Reducing the Risk of Erectile Dysfunction
By: Cohen, Placitella & Roth @ Jun 17, 2016
The Mayo Clinic defines erectile dysfunction as the inability to achieve and maintain an erection firm enough for sexual intercourse. This condition affects many men and grows more common with age, although it is not a natural condition of aging. An occasional occurrence of ED is not necessarily cause for concern, but as an ongoing issue it can have negative consequences on self-confidence and relationships. Moreover, ED may signal an underlying health issue requiring treatment.
Causes of ED
According to the Mayo Clinic, ED most often has a physical cause, including:
- Heart disease;
- Clogged blood vessels;
- High cholesterol;
- High blood pressure;
- Parkinson’s disease;
- Multiple sclerosis;
- Tobacco use;
- Alcoholism; and
- Use of certain prescription drugs.
On occasion, however, ED has a psychological cause, including:
- Stress; and
- Relationship problems.
If you are experiencing ongoing ED, you may not be aware that you suffer from some of the underlying physical conditions that can cause it. Because some of these conditions are serious and require medical treatment, it is important to consult your doctor about persistent ED.
Risk factors for ED
Again according to the Mayo Clinic, certain factors may place you at greater risk for experiencing ED. These factors include:
- Certain medical conditions;
- Being overweight;
- Tobacco use;
- Drug and alcohol use;
- Certain medical treatments and medications;
- Certain psychological conditions; and
- Bicycling for prolonged periods of time.
How to reduce your risk for ED
There are some obvious ways to reduce your risk for ED, like losing weight and cutting back on (or eliminating) drug and alcohol use. Quitting smoking can also help. Now, a new study shows that a change in your diet may also help lower your risk.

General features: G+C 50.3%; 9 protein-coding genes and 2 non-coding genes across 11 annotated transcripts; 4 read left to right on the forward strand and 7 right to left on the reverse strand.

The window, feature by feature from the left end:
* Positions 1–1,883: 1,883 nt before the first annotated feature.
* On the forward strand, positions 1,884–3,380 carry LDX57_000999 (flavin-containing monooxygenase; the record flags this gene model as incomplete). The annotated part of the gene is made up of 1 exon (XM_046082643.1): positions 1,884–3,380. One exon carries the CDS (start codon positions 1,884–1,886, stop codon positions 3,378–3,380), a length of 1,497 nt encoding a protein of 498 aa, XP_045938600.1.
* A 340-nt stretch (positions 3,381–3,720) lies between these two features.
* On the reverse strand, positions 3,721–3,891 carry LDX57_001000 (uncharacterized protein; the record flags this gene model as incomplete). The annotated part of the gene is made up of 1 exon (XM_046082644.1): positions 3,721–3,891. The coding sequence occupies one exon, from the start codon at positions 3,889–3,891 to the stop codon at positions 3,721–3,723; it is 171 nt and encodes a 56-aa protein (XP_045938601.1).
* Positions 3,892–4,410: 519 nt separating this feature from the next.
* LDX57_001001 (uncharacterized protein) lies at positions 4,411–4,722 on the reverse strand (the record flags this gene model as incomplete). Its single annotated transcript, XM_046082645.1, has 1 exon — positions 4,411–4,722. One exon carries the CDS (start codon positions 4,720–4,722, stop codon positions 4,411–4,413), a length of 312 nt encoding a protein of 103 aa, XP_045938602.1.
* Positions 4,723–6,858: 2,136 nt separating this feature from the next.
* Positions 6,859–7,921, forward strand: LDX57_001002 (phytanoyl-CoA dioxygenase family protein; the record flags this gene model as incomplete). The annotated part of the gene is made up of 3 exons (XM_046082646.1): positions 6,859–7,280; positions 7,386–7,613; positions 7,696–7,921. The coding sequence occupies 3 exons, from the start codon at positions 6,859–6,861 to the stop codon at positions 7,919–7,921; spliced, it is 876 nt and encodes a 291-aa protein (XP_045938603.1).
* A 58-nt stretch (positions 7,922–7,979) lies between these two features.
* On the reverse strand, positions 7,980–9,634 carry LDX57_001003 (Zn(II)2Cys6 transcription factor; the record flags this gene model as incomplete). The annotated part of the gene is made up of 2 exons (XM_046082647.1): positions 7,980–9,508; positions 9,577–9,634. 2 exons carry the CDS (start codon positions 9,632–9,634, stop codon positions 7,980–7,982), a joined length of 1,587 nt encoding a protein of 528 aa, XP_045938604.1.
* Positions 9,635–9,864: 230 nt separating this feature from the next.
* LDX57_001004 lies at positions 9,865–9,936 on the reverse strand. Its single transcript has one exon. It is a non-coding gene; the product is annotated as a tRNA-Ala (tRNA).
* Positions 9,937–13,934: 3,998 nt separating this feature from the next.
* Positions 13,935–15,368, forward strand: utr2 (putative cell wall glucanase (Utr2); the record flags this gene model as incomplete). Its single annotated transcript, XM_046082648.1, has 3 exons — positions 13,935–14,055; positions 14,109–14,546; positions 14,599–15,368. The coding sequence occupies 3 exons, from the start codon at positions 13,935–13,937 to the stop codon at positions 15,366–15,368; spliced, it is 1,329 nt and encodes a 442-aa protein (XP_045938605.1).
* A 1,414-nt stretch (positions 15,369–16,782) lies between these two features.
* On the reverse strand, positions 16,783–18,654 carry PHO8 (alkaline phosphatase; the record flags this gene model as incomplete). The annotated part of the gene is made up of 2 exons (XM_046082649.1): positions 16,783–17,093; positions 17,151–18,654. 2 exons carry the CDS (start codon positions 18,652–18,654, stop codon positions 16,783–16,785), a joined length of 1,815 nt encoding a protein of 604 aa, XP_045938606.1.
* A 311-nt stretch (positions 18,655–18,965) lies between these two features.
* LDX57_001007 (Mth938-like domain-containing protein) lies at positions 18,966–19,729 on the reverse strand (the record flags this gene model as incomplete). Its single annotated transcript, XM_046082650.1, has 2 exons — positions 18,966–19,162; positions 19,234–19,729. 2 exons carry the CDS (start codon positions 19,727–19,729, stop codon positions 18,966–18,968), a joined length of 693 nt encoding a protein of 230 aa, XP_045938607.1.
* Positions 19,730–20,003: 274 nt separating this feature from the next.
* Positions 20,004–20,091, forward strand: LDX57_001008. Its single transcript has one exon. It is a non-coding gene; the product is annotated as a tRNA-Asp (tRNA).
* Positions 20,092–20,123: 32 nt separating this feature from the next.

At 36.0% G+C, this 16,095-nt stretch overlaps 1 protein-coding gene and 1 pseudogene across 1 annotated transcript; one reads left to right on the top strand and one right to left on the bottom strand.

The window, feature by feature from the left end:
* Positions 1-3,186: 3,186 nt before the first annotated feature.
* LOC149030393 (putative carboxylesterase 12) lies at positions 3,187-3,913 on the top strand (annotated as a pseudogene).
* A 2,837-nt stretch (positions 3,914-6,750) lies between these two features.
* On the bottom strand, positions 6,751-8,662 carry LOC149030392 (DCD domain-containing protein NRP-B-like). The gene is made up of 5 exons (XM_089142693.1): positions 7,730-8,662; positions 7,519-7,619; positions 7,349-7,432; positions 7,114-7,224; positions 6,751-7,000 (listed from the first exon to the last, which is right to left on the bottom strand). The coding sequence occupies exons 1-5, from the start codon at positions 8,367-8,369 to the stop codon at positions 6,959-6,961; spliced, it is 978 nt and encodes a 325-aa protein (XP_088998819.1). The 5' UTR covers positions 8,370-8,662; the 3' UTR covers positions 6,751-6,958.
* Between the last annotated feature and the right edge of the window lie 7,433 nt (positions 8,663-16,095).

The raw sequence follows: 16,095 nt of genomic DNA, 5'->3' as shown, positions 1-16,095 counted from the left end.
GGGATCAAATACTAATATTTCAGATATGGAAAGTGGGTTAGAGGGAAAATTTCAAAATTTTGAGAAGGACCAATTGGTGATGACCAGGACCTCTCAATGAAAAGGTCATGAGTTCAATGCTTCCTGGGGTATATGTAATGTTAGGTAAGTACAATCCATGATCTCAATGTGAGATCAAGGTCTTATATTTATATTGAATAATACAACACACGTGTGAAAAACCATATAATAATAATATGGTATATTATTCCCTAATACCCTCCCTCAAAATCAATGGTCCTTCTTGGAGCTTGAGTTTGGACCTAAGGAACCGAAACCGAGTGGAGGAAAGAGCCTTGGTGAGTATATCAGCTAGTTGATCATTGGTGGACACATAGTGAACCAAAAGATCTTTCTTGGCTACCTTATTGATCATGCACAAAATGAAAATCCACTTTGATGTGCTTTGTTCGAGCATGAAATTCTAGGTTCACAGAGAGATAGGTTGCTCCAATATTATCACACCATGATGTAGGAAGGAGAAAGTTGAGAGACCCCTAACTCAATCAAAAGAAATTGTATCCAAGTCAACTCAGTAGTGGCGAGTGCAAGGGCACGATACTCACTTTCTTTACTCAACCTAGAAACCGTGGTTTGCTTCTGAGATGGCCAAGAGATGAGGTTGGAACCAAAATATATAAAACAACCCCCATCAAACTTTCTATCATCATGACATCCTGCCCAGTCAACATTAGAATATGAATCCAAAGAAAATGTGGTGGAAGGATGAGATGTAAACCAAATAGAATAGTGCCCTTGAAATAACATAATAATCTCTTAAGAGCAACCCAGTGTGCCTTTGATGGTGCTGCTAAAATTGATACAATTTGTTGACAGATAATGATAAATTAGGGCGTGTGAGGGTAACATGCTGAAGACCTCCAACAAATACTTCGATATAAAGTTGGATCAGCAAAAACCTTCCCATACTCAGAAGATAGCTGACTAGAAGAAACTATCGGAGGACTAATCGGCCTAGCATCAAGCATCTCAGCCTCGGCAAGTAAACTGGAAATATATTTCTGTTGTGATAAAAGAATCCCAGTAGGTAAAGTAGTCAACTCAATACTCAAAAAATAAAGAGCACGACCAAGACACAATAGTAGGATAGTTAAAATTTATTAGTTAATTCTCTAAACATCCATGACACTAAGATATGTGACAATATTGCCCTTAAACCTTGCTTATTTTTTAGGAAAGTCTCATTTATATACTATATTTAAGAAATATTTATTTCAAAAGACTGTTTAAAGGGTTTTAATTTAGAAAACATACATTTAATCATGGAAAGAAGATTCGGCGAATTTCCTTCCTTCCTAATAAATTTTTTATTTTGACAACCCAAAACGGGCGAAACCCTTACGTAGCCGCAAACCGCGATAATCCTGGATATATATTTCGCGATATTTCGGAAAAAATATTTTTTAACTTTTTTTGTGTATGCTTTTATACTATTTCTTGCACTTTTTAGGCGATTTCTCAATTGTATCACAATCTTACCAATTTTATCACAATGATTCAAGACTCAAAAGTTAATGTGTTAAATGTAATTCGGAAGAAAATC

As reported by the New York Times, new research shows that a diet rich in fruits, vegetables, tea and wine may be effective in lowering your risk for ED. These foods contain flavonoids, which are antioxidants that have been shown to cause anti-inflammatory effects reducing the risk of some cancers and heart disease. Researchers followed more than 25,000 men over the course of ten years, tracking their diets with food questionnaires every four years. None of the men had ED at the beginning of the study.
By the end of the study, just over 35 percent of the men had reported ED. After controlling for a variety of factors, the study’s authors determined that high consumption of flavonoids in men under 70 was associated with an 11 to 16 percent lower risk of ED. Higher consumption of fruit (a major source for the relevant antioxidants) was associated with a 14 percent risk reduction. The Times points out that, while the study does not prove causation, its design and large sample size suggest that its results are strong.
Reach out to our Philadelphia medical malpractice lawyers to learn more
Treatments for erectile dysfunction can include medication, injections or surgical procedures. Medication can have negative side effects and surgical procedures can go wrong. Furthermore, unscrupulous practitioners have been known to prey on men anxious for a quick solution. Reach out to the experienced medical malpractice lawyers of Cohen, Placitella & Roth P.C. to learn more about your rights and options.